Read Time: 4 minutes
Travis Carpenter: Lady, want it? Lady! Lady, fetch! She's just not playful. I love Lady a whole bunch and I think she loves me a whole bunch. I'm pretty sure she knows about all the challenges I have and they're very similar to hers. My condition is called neurofibromatosis.
Kelly Carpenter: Travis was about four months old when we kind of were first suspecting that he had neurofibromatosis. It was like, “okay, maybe, we'll see”. He only had a few of the signs, the birthmarks, the café-au-lait spots. And then at six months of age, his pediatrician confirmed. It was a bit overwhelming because it's such a variable condition. You can just have birthmarks and a few other signs and be fine the rest of your life, or you could have major issues, and there's no way of knowing which way it's going to go.
Kevin Jones, MD: He has been on a long road. This has been a marathon, not a sprint.
His condition is most punctuated by heavy involvement of the nerves to his thigh on one side. All the nerves that go to that side are so riddled with tumors that the thigh almost didn't develop normal muscle.
Kelly Carpenter: You want to do everything for your kid. You want to help them and guide them and here's something. We can't do anything. There's no effective treatment. There's no cure.
Travis Carpenter: Lady is our dog. She's a year-and-a-half and she was born with three-and-a-half legs.
Kelly Carpenter: She's a little bit smaller and it takes her a little bit more time. It's taken her longer to learn how to walk compared to her littermates. It took Travis longer to learn how to walk than his brothers. We immediately emailed her and said, we are not afraid of orthopedic issues, we would we would welcome this dog.
Travis Carpenter: So right before we got her, I broke my leg.
That was my third fracture out of, well, three.
Kevin Jones, MD: We did get his bone to heal, but it was still very, very weak. He became so afraid of breaking it again, because it had been so painful. He would come into clinic for a cast change or something. He was just terrified and this is a very brave kid. I'd seen him go through a lot of very painful things before and you know, taking them in stride. But this, this was breaking him. At some point along the way there, I said to him, “Travis, if at any point, you want to talk to me about what it would be like to get rid of this limb that isn't working for you, we can talk about that.”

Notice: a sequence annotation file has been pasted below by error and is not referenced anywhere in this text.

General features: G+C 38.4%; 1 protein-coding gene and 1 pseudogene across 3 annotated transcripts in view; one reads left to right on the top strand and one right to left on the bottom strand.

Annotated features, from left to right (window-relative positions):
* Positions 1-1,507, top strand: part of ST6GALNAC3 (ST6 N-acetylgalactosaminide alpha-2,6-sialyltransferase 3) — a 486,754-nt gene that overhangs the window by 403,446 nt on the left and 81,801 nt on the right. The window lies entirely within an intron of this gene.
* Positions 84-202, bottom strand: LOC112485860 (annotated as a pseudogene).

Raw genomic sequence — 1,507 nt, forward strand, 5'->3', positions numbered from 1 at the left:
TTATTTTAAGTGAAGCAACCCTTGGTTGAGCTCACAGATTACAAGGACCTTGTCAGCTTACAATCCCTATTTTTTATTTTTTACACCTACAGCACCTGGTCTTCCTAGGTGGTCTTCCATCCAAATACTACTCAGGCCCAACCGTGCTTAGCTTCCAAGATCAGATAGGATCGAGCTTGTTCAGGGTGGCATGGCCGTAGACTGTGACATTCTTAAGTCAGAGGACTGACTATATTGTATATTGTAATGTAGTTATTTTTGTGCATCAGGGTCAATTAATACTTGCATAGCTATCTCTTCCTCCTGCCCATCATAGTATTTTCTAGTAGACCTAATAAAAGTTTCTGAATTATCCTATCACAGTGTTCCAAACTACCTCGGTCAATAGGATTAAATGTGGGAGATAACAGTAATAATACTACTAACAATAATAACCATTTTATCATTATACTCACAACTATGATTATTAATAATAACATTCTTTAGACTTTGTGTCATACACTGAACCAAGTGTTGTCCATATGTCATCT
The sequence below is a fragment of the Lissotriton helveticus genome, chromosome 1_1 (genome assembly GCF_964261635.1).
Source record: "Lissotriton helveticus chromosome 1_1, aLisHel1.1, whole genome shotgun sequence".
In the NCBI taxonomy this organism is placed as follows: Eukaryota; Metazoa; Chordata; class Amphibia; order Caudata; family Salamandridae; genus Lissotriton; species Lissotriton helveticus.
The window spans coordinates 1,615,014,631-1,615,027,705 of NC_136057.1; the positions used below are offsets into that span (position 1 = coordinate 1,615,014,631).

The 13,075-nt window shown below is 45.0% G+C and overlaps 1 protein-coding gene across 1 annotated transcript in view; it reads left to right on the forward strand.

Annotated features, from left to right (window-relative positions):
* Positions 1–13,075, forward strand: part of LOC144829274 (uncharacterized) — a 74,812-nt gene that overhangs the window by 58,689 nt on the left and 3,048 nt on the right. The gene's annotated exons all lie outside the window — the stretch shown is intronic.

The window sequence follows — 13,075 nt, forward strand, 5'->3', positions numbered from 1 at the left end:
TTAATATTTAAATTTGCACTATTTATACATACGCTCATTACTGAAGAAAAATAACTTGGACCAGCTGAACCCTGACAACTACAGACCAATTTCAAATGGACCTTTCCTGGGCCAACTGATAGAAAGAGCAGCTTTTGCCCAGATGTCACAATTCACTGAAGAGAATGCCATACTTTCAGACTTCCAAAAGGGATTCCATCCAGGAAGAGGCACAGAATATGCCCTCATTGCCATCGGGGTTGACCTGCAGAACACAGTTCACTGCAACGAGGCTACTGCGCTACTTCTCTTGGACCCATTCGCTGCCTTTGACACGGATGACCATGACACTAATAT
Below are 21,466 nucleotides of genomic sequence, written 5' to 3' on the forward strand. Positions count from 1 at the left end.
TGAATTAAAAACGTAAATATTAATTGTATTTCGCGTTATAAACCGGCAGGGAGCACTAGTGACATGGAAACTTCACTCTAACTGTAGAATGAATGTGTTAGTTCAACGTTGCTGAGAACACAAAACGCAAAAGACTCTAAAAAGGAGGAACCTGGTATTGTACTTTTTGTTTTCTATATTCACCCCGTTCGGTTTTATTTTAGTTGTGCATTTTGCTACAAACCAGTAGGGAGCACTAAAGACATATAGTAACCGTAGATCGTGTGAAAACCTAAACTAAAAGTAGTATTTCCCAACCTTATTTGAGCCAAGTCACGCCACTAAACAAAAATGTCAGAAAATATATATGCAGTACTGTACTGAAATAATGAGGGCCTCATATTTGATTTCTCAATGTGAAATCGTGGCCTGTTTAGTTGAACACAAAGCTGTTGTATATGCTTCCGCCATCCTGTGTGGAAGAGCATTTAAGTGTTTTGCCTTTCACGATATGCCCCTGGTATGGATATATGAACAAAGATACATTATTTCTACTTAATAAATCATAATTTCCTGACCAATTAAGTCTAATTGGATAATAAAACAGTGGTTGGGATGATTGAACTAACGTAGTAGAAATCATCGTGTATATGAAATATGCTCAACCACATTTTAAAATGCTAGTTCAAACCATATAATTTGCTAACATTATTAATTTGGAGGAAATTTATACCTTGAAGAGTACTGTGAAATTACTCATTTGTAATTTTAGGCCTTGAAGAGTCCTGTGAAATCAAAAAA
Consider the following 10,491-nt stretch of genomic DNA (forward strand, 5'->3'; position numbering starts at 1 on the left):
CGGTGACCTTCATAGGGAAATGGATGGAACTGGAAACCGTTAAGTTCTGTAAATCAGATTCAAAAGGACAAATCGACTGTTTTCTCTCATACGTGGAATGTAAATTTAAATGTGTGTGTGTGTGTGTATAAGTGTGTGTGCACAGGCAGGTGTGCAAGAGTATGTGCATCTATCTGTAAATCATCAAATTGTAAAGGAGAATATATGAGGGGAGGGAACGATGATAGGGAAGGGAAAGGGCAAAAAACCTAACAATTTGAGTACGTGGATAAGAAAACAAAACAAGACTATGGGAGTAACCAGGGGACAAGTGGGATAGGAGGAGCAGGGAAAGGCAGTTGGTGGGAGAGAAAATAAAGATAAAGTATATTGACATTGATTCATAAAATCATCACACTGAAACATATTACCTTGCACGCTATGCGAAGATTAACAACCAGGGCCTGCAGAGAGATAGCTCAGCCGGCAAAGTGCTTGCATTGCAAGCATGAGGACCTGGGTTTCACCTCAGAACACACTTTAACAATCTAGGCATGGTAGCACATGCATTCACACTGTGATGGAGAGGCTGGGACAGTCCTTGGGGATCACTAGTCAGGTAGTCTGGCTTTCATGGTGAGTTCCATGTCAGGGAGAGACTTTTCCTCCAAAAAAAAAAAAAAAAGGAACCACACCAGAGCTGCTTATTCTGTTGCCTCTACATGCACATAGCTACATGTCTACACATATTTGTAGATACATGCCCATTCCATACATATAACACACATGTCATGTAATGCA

Travis Carpenter: When I saw Lady like get around really well as a puppy, I knew with three-and-a-half legs, I knew I could do it.
Kevin Jones, MD: I think he saw in this in this puppy, “hey, I can do this.” If, my dog can do this, get around without one limb, I can do this too. There's no doubt that we need inspiration in those moments. We need to be able to see a bigger picture. We need to be able to see hope and you need to be able to see that there is something bigger and better beyond us in order to go through those moments of sacrifice.
Travis Carpenter: And even though she fell sometimes she got right back up and I knew if I fall I'll just get right back up. Lady is one of my best friends. I love Lady a whole bunch and I think she loves me a whole bunch.
Kelly Carpenter: Hi. Okay, here, get settled. I think on some level she recognizes Travis has a challenge walking compared to the rest of us.
Kevin Jones, MD: I think the idea of this dog sort of serendipitously showing up at the right time, just before he needed to make a very important decision. It was a blessing.
Kelly Carpenter: Some people call it serendipity, sometimes God winks, we just call it this was meant to be. She's the perfect fit for our family. She fits right in.
Travis Carpenter: I think it might be a little miracle. I never thought of it happening whenever we were looking to adopt a dog. I didn't know that that dog would help make me decide to amputate my leg. The future does look bright for me and Lady.